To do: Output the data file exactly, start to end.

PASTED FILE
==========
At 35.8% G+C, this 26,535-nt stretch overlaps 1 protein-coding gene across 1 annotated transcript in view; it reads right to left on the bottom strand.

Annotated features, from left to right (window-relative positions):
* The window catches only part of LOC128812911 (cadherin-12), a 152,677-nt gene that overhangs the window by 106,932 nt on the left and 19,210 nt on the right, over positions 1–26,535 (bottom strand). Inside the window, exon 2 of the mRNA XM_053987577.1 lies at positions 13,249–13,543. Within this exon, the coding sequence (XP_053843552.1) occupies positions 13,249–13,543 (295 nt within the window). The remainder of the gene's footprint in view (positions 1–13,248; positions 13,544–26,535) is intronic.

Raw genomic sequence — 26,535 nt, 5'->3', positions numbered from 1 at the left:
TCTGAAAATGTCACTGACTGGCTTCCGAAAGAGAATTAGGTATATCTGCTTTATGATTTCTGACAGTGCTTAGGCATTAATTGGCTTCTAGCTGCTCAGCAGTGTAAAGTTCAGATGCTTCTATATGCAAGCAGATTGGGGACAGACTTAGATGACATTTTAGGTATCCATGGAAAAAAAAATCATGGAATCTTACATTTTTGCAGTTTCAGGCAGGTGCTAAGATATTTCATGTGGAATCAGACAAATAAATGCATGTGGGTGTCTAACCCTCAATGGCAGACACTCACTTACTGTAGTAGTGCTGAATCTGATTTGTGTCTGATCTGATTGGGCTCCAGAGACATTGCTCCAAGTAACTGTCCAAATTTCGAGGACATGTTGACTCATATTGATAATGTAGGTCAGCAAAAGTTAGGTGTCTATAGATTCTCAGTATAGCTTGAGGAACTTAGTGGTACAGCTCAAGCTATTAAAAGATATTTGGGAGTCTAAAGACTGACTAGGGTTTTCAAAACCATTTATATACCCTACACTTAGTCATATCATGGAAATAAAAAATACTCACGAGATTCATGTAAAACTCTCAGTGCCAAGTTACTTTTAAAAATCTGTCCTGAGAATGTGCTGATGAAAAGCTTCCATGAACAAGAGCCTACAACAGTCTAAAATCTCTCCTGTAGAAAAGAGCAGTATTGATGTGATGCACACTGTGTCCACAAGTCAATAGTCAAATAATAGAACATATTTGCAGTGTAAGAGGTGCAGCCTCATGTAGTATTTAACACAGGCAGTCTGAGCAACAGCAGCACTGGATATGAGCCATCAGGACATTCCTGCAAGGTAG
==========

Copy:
At 35.8% G+C, this 26,535-nt stretch overlaps 1 protein-coding gene across 1 annotated transcript in view; it reads right to left on the bottom strand.

Annotated features, from left to right (window-relative positions):
* The window catches only part of LOC128812911 (cadherin-12), a 152,677-nt gene that overhangs the window by 106,932 nt on the left and 19,210 nt on the right, over positions 1–26,535 (bottom strand). Inside the window, exon 2 of the mRNA XM_053987577.1 lies at positions 13,249–13,543. Within this exon, the coding sequence (XP_053843552.1) occupies positions 13,249–13,543 (295 nt within the window). The remainder of the gene's footprint in view (positions 1–13,248; positions 13,544–26,535) is intronic.

Raw genomic sequence — 26,535 nt, 5'->3', positions numbered from 1 at the left:
TCTGAAAATGTCACTGACTGGCTTCCGAAAGAGAATTAGGTATATCTGCTTTATGATTTCTGACAGTGCTTAGGCATTAATTGGCTTCTAGCTGCTCAGCAGTGTAAAGTTCAGATGCTTCTATATGCAAGCAGATTGGGGACAGACTTAGATGACATTTTAGGTATCCATGGAAAAAAAAATCATGGAATCTTACATTTTTGCAGTTTCAGGCAGGTGCTAAGATATTTCATGTGGAATCAGACAAATAAATGCATGTGGGTGTCTAACCCTCAATGGCAGACACTCACTTACTGTAGTAGTGCTGAATCTGATTTGTGTCTGATCTGATTGGGCTCCAGAGACATTGCTCCAAGTAACTGTCCAAATTTCGAGGACATGTTGACTCATATTGATAATGTAGGTCAGCAAAAGTTAGGTGTCTATAGATTCTCAGTATAGCTTGAGGAACTTAGTGGTACAGCTCAAGCTATTAAAAGATATTTGGGAGTCTAAAGACTGACTAGGGTTTTCAAAACCATTTATATACCCTACACTTAGTCATATCATGGAAATAAAAAATACTCACGAGATTCATGTAAAACTCTCAGTGCCAAGTTACTTTTAAAAATCTGTCCTGAGAATGTGCTGATGAAAAGCTTCCATGAACAAGAGCCTACAACAGTCTAAAATCTCTCCTGTAGAAAAGAGCAGTATTGATGTGATGCACACTGTGTCCACAAGTCAATAGTCAAATAATAGAACATATTTGCAGTGTAAGAGGTGCAGCCTCATGTAGTATTTAACACAGGCAGTCTGAGCAACAGCAGCACTGGATATGAGCCATCAGGACATTCCTGCAAGGTAG